Cacao on the other hand was brought over on the return trips from Mexico to the Philippines. The Philippines was the first place to cultivate cacao outside of Latin America. We also inherited the cacao drinking culture. Using the balled up cacao mass made by grinding cacao nibs which we call tableya. We boil the tableya in water in vessels called batirol and stir and aerate it using a batidor or molinillo. We call the drink sikwate. You can adjust the ratios to adjust the thickness of the drink, as well as add sugar to adjust the sweetness to your preference.
Dodong made some sikwate, in this case the tableya was from Guilang’s, a renowned brand of tableya not just in Argao but of the whole Cebu. He then poured the sikwate mix to the pitcher then added tubá. Condensed milk and Royal were then added to adjust the taste. There were no measurements, all made by feel.
Food gentrification is thing I never thought about until about a couple of years ago when my girlfriend at the time needed help with a project that tackled it for her masters. I was able to read up on it and realized that there are potential problems that can be caused by gentrifying a food or beverage. A prime example of the negative side effect of food gentrification is with quinoa. It was once a poor man’s staple food in Peru and Ecuador, but the culture that birthed it can no longer afford it. Another example close to home was the controversy surrounding the restobar Azul in Cebu City. A few years ago Azul filed a registered trademark for the term “Tuslob Buwa” and was granted by the Phil. IPO. Tuslob buwa is a Cebuano streetfood dish that is native to the Pasil area. It’s made of pig’s brain and is communally enjoyed in its original form. There wasn’t much of a controversy about Azul, as it was generally seen as positive as they created a version which was no longer communal thus presumably hygienic. They were even featured in Netflix’s Street Food series without much controversy. However, a tone deaf facebook post from the official page of Azul went viral when, full of snark, they reminded people that they owned the registered trademark for “tuslob buwa.” Everyone and their mother commented on and shared the post. There was righteous anger especially from the residents of Pasil, reminding the owners of Azul that tuslob buwa existed even before they were even born.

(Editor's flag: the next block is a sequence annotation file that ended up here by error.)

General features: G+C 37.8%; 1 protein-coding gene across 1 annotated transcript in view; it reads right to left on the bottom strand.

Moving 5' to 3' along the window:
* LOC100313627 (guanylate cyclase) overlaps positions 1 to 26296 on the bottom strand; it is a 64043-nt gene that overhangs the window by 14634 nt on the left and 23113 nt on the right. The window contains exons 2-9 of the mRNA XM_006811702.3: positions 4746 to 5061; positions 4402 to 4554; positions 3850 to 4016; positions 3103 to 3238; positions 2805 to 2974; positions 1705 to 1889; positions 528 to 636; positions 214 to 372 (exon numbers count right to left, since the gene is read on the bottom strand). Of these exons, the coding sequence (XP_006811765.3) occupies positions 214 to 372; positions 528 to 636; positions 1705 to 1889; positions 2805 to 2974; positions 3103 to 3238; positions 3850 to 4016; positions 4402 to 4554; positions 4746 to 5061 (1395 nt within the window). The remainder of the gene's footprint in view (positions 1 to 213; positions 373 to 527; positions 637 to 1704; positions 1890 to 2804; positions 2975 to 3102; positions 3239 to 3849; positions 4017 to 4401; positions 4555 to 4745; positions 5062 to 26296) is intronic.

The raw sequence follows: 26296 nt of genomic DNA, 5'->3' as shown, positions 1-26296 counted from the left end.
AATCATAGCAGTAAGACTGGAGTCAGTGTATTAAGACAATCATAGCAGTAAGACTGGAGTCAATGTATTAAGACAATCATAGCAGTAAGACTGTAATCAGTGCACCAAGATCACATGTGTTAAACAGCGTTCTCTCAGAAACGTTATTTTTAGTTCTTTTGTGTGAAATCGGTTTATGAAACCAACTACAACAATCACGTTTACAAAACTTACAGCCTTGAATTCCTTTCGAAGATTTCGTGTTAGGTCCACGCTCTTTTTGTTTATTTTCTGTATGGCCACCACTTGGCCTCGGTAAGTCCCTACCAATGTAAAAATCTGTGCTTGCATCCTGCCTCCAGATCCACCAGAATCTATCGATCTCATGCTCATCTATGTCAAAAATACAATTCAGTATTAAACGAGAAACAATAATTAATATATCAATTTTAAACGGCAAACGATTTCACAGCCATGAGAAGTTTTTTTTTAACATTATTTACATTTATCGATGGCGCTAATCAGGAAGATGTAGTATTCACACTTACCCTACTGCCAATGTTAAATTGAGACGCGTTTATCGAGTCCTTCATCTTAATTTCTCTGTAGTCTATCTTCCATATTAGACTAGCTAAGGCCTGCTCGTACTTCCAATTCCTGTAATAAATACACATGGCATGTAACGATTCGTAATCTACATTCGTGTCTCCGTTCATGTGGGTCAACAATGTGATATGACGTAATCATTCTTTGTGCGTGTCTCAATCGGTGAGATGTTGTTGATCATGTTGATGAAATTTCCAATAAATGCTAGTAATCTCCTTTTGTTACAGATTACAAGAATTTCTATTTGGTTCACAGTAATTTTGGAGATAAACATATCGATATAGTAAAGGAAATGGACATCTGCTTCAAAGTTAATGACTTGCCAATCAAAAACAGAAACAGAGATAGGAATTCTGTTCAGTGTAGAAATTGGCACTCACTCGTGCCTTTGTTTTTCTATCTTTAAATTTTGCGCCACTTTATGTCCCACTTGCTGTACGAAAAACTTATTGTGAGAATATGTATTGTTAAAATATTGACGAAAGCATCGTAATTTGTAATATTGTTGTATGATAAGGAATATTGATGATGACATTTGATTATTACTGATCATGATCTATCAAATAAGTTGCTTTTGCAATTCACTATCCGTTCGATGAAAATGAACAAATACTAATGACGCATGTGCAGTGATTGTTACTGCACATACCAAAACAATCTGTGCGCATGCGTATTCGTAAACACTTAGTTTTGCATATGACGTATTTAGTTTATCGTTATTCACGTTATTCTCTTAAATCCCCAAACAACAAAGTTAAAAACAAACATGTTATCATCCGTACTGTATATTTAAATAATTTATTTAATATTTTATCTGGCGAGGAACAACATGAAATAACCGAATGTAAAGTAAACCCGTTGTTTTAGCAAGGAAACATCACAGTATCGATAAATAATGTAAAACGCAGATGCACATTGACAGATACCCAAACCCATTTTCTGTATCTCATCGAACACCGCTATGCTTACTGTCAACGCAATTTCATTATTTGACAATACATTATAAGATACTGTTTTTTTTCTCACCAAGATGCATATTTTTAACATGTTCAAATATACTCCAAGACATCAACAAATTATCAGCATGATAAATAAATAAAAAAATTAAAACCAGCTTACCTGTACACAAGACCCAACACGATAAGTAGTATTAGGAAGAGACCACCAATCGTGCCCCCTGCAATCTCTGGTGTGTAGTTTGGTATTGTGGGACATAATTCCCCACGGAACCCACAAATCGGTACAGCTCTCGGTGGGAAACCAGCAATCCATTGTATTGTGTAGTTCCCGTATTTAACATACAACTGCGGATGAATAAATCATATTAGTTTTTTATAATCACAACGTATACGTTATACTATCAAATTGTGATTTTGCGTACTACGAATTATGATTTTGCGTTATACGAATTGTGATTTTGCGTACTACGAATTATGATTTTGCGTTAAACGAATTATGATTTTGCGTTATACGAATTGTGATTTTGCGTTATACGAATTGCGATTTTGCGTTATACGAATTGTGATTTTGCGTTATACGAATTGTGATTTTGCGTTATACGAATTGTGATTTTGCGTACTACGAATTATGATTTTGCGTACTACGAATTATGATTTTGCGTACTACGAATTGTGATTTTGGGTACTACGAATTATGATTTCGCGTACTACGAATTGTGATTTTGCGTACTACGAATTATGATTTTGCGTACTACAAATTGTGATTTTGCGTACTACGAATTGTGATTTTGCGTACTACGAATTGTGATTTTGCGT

The question when doing a gentrified version of a dish or beverage is always, “would this help or hinder the culture that birthed it and the culture that it would create?” These are the problems that needs to be addressed in our times. These are the question that is often tackled by chef David Chang in his Netflix series Ugly Delicious. The Filipinos who settled in Colima, Mexico and who taught their Latin American neighbors the technology of distillation probably didn’t imagine the mezcal and tequila industry that it would generate. The vegan gurus who promoted quinoa never imagined it would cause suffering to the original consumers of the food. For us in the modern interconnected world, with cultures mixing and matching we are tasked to imagine positive futures that can help the most. Much like fermentation the mixing of cultures can cause it to be rotten but much like fermentation through care for the components we can direct the culture, specifically food culture, toward a more delicious and healthier future for all.